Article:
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What You Can Do When You're on Dialysis and Have Itching

Learning About Itching When on Dialysis

This article is for people who are on dialysis and their care partners, or anyone who wants to learn more about dialysis and itching. The goal of this activity is to help you talk to and work with your doctor and healthcare team about ways to help manage itching while on dialysis.

You will learn about:

  • Changes to your skin when you're on dialysis

  • Why itching can happen

  • What chronic kidney disease-associated pruritus (CKD-aP) is

  • Factors that can affect itching and CKD-aP

  • Ways to help manage the itch

  • Talking to your doctor and healthcare team about itching, and questions you can ask

Test Your Knowledge

Your Skin When You're on Dialysis

Many people who are living with chronic kidney disease (CKD) can have problems with their skin such as dryness, changes in skin color, and itchiness. In fact, most people who are on dialysis will have itchy skin at some point.

CKD-associated pruritus, or CKD-aP, is long-term itching that can commonly happen when you're living with CKD or kidney failure. The exact cause of itching is not always known, but it may be caused or made worse by a combination of factors, including high levels of parathyroid hormone (PTH) or extra phosphorus in your body.

Other Factors That Can Affect CKD-aP and Itching

Other factors that may cause or add to CKD-aP and itching can include:

  • Changes in your immune system or in the signals your brain sends to the rest of your body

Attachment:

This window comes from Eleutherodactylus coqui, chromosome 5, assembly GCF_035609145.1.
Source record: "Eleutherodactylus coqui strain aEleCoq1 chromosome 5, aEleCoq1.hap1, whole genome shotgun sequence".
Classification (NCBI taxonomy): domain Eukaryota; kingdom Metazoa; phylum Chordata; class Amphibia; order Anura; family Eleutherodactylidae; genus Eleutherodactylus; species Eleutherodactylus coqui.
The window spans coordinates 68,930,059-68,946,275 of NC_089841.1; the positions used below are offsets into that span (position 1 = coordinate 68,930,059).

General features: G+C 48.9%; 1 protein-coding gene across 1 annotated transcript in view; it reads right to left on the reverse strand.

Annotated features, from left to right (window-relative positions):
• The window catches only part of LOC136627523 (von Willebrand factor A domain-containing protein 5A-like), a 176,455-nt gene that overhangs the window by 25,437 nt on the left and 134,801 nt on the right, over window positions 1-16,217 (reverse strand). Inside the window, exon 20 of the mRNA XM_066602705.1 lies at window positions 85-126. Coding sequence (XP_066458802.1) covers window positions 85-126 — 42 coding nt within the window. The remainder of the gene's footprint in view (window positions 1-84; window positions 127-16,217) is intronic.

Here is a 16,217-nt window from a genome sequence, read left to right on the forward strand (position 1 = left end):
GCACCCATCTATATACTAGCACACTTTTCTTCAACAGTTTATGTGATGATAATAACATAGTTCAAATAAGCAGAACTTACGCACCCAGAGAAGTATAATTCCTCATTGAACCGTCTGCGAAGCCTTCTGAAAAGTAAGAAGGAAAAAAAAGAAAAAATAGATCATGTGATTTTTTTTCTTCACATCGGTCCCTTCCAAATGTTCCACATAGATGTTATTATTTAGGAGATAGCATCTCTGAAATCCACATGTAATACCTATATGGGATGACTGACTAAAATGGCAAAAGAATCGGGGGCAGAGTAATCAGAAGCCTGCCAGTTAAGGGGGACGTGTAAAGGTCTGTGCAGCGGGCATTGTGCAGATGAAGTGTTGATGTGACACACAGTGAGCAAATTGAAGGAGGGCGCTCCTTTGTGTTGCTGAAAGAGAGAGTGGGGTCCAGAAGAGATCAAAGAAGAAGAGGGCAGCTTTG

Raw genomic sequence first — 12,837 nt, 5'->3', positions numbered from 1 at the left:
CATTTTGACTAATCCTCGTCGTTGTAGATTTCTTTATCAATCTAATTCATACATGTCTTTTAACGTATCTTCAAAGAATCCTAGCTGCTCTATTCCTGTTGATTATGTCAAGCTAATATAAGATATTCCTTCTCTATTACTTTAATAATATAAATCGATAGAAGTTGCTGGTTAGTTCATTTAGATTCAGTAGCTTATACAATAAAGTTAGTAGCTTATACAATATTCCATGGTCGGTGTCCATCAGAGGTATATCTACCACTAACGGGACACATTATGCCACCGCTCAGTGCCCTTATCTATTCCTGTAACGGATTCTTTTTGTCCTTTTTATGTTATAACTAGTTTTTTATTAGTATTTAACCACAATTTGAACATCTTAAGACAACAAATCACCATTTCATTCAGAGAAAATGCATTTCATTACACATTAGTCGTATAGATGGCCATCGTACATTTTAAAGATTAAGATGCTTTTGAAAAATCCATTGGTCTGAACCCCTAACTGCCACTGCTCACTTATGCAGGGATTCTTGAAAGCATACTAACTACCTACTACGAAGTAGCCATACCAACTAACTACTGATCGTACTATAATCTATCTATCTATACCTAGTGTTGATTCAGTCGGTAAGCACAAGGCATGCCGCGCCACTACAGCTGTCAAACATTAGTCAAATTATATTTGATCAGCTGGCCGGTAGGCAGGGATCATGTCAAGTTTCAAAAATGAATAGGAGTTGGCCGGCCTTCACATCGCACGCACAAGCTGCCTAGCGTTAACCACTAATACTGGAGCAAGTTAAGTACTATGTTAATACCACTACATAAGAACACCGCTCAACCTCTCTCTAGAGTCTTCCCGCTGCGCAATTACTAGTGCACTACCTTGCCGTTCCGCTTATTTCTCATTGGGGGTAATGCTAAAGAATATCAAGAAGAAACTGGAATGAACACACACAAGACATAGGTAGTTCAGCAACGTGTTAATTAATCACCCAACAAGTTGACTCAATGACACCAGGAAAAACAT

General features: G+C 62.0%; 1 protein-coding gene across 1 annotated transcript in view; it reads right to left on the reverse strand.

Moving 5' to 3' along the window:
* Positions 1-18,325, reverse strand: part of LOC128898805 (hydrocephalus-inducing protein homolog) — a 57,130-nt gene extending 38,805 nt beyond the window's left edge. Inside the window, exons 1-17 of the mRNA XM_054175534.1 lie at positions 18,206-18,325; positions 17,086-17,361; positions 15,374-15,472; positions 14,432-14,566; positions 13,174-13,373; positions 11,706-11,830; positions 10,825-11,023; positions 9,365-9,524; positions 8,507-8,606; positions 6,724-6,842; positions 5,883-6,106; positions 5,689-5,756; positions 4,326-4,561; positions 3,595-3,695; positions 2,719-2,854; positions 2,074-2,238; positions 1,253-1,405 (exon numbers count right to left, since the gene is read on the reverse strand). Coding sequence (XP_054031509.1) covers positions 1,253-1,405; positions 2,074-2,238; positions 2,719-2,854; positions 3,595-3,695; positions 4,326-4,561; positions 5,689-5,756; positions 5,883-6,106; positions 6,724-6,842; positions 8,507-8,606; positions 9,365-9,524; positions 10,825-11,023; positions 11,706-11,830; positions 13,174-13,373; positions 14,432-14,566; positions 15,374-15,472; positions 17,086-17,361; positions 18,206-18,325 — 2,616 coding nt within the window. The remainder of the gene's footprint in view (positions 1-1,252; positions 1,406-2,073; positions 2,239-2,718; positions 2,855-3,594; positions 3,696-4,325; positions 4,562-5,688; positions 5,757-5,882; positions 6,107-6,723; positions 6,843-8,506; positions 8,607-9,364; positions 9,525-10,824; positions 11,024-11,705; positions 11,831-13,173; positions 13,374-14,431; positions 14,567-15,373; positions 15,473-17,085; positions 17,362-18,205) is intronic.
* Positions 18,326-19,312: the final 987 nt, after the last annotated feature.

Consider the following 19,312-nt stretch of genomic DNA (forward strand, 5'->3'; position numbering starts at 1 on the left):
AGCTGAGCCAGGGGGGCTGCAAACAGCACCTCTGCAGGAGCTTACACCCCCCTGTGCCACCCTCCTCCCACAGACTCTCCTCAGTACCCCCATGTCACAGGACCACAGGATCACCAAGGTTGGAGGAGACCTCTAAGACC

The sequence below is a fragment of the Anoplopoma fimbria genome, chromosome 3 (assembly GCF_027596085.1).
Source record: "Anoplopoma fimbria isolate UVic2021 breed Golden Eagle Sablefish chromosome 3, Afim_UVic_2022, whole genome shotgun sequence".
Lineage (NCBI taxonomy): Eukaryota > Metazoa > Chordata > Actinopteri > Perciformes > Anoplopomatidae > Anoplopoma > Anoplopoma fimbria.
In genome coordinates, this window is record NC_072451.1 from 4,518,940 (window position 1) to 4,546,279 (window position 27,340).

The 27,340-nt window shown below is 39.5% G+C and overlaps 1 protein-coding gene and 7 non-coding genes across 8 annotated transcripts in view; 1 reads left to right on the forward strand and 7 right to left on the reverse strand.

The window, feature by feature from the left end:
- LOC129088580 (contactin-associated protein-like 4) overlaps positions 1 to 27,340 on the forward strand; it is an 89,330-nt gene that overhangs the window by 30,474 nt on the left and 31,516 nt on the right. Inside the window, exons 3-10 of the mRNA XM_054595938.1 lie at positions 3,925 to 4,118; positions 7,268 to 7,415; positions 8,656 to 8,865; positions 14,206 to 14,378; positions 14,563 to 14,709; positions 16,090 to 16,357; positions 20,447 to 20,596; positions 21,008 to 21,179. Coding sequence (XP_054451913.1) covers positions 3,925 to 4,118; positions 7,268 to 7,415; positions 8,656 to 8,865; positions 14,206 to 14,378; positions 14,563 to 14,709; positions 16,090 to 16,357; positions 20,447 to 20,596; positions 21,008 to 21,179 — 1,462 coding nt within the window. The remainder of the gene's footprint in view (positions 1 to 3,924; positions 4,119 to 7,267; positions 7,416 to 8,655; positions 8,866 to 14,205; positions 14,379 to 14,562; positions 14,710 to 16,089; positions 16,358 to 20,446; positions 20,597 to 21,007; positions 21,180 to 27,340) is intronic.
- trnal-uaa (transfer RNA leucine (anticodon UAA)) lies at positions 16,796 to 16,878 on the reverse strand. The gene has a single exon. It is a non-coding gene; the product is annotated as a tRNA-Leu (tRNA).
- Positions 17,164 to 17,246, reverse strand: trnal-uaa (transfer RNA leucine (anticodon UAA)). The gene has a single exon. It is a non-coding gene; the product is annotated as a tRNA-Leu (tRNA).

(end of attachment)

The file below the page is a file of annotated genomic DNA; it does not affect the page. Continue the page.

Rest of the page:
• The incorrect amount of dialysis or skipping treatments

  • Dry skin and decreased sweating

  • Not drinking enough liquids

  • Increased magnesium or aluminum or a buildup of urea (a waste product) in your body

  • Hot weather or bathing or showering with water that's too hot

  • Other health conditions, such as diabetes, liver disease, or allergies (including allergy to the dialysis treatment or equipment)

CKD-aP is not related to your race or ethnicity, your age, how long you've been on dialysis, or the cause of CKD.

CKD-aP and Itching

Itchy skin while on dialysis can look and feel different for different people. For many, it can feel like crawling under the skin on both sides of the body at the same time that's not relieved by scratching. It may also get worse during or just after dialysis treatment, at night, and when you're warm or stressed.

But itching can happen at any time of the day on any part of your body and range from:

  • Mildly irritating to so bad that it interferes with your daily activities

  • Happening once in a while to all or most of the time

  • 1 area of your body to all over

Help Is Available

Chronic itching can greatly affect your quality of life and impact your mood and sleep, interfere with your daily activities, and even lead to anxiety and depression. It can also affect how your skin looks, and scratching can cause bleeding or scars and may lead to infection.

But there are ways to help manage the itch and talking to your doctor or healthcare team member is the first step toward getting relief and healthier skin.

Ways to Help Manage Itching

Ways to help manage itching and take care of your skin that your doctor and healthcare team may recommend can include:

  • Changing your dialysis treatments to make sure you're getting the right kind and amount 

  • Limiting high-phosphorous foods

  • Drinking enough liquids

  • Using unscented moisturizers and bath products

  • Showering or bathing with warm (not hot) water and patting (not rubbing) skin dry

  • Avoiding hot or dry places, fragrances, and irritating clothes or fabrics